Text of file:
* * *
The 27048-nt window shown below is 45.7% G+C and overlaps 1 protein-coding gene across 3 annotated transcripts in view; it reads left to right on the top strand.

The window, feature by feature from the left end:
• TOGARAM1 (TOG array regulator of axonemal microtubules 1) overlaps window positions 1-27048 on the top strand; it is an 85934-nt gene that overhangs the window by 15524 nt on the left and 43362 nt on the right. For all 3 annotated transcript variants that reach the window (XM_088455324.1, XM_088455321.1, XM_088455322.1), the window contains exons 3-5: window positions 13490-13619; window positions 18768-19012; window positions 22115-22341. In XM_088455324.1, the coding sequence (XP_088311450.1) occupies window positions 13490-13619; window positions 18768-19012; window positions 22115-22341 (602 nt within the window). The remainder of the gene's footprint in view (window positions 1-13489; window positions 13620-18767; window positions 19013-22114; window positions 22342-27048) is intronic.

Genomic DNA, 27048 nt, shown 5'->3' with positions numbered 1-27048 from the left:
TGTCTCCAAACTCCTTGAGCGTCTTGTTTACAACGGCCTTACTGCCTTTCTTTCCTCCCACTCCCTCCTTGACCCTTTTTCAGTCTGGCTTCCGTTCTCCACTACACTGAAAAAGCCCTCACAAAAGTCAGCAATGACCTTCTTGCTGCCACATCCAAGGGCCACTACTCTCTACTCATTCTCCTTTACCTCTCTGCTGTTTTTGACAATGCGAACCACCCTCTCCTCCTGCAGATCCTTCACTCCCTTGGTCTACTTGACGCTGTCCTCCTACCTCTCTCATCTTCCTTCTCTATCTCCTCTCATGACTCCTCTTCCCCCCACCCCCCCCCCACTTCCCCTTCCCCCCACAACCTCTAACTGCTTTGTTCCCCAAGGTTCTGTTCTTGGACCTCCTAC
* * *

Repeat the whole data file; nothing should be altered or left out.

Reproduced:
The 27048-nt window shown below is 45.7% G+C and overlaps 1 protein-coding gene across 3 annotated transcripts in view; it reads left to right on the top strand.

The window, feature by feature from the left end:
• TOGARAM1 (TOG array regulator of axonemal microtubules 1) overlaps window positions 1-27048 on the top strand; it is an 85934-nt gene that overhangs the window by 15524 nt on the left and 43362 nt on the right. For all 3 annotated transcript variants that reach the window (XM_088455324.1, XM_088455321.1, XM_088455322.1), the window contains exons 3-5: window positions 13490-13619; window positions 18768-19012; window positions 22115-22341. In XM_088455324.1, the coding sequence (XP_088311450.1) occupies window positions 13490-13619; window positions 18768-19012; window positions 22115-22341 (602 nt within the window). The remainder of the gene's footprint in view (window positions 1-13489; window positions 13620-18767; window positions 19013-22114; window positions 22342-27048) is intronic.

Genomic DNA, 27048 nt, shown 5'->3' with positions numbered 1-27048 from the left:
TGTCTCCAAACTCCTTGAGCGTCTTGTTTACAACGGCCTTACTGCCTTTCTTTCCTCCCACTCCCTCCTTGACCCTTTTTCAGTCTGGCTTCCGTTCTCCACTACACTGAAAAAGCCCTCACAAAAGTCAGCAATGACCTTCTTGCTGCCACATCCAAGGGCCACTACTCTCTACTCATTCTCCTTTACCTCTCTGCTGTTTTTGACAATGCGAACCACCCTCTCCTCCTGCAGATCCTTCACTCCCTTGGTCTACTTGACGCTGTCCTCCTACCTCTCTCATCTTCCTTCTCTATCTCCTCTCATGACTCCTCTTCCCCCCACCCCCCCCCCACTTCCCCTTCCCCCCACAACCTCTAACTGCTTTGTTCCCCAAGGTTCTGTTCTTGGACCTCCTAC